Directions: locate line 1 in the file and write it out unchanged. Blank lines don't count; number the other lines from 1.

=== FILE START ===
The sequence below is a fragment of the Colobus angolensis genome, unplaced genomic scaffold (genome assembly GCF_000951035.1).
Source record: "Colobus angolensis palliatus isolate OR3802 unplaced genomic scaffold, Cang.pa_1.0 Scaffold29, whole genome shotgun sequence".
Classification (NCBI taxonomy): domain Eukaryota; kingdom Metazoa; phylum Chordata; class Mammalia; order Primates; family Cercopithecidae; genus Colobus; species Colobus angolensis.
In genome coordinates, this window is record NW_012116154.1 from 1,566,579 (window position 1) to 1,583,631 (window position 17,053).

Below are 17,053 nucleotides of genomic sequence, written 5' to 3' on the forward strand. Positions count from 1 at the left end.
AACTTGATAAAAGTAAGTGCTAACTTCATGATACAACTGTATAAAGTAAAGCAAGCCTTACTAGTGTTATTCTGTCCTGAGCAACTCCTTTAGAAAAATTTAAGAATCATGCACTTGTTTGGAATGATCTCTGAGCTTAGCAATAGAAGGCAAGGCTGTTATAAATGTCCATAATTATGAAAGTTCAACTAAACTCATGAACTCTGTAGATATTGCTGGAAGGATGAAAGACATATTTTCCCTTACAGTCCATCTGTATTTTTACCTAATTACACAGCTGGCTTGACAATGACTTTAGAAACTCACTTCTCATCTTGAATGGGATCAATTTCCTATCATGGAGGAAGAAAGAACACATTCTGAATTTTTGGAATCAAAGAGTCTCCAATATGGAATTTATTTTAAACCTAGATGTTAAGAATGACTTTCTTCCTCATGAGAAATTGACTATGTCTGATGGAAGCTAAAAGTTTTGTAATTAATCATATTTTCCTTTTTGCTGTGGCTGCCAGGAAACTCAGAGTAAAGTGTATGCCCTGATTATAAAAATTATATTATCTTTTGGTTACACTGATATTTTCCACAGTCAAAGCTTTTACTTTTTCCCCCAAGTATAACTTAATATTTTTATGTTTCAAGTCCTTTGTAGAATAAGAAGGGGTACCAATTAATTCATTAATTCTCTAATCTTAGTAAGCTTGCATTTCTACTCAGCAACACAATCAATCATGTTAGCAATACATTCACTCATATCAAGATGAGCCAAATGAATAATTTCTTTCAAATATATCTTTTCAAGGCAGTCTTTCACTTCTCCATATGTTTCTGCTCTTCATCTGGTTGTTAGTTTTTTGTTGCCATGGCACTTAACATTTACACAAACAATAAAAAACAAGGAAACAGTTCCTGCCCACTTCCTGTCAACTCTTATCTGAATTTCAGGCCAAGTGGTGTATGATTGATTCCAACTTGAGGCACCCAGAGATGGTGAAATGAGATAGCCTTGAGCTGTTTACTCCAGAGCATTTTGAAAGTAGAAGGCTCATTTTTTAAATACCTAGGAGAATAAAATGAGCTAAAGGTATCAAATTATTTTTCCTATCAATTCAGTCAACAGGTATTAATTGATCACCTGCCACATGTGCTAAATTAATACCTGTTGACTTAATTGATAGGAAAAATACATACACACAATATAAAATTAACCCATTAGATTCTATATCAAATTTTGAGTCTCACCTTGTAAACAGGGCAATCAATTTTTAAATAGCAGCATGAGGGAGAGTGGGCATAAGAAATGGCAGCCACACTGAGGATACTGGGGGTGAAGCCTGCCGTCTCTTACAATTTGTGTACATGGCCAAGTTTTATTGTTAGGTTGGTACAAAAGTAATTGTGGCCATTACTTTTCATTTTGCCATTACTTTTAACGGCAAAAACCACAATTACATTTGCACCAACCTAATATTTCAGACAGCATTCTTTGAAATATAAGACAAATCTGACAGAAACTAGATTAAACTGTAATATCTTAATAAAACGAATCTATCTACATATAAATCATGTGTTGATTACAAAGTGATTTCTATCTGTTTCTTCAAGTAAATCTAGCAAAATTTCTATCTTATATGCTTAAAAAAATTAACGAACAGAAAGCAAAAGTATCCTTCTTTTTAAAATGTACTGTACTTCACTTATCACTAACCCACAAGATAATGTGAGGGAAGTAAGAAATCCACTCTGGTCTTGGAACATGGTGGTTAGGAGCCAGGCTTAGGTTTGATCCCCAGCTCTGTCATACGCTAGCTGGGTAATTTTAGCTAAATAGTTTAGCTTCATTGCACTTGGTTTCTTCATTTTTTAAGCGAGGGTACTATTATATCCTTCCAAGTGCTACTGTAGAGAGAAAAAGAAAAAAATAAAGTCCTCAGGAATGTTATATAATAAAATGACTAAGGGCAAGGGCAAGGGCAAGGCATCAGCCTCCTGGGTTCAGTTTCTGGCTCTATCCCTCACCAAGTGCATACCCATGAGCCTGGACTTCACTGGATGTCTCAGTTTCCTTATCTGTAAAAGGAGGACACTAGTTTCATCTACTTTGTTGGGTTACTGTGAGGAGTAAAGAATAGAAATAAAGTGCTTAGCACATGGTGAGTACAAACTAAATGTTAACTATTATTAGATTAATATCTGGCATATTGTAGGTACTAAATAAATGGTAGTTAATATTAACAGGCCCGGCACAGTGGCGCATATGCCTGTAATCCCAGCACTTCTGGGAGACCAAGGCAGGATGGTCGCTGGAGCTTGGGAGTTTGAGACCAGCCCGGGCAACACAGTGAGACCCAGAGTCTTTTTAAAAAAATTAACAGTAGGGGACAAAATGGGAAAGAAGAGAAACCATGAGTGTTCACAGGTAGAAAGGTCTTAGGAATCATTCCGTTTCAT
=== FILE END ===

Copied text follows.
The sequence below is a fragment of the Colobus angolensis genome, unplaced genomic scaffold (genome assembly GCF_000951035.1).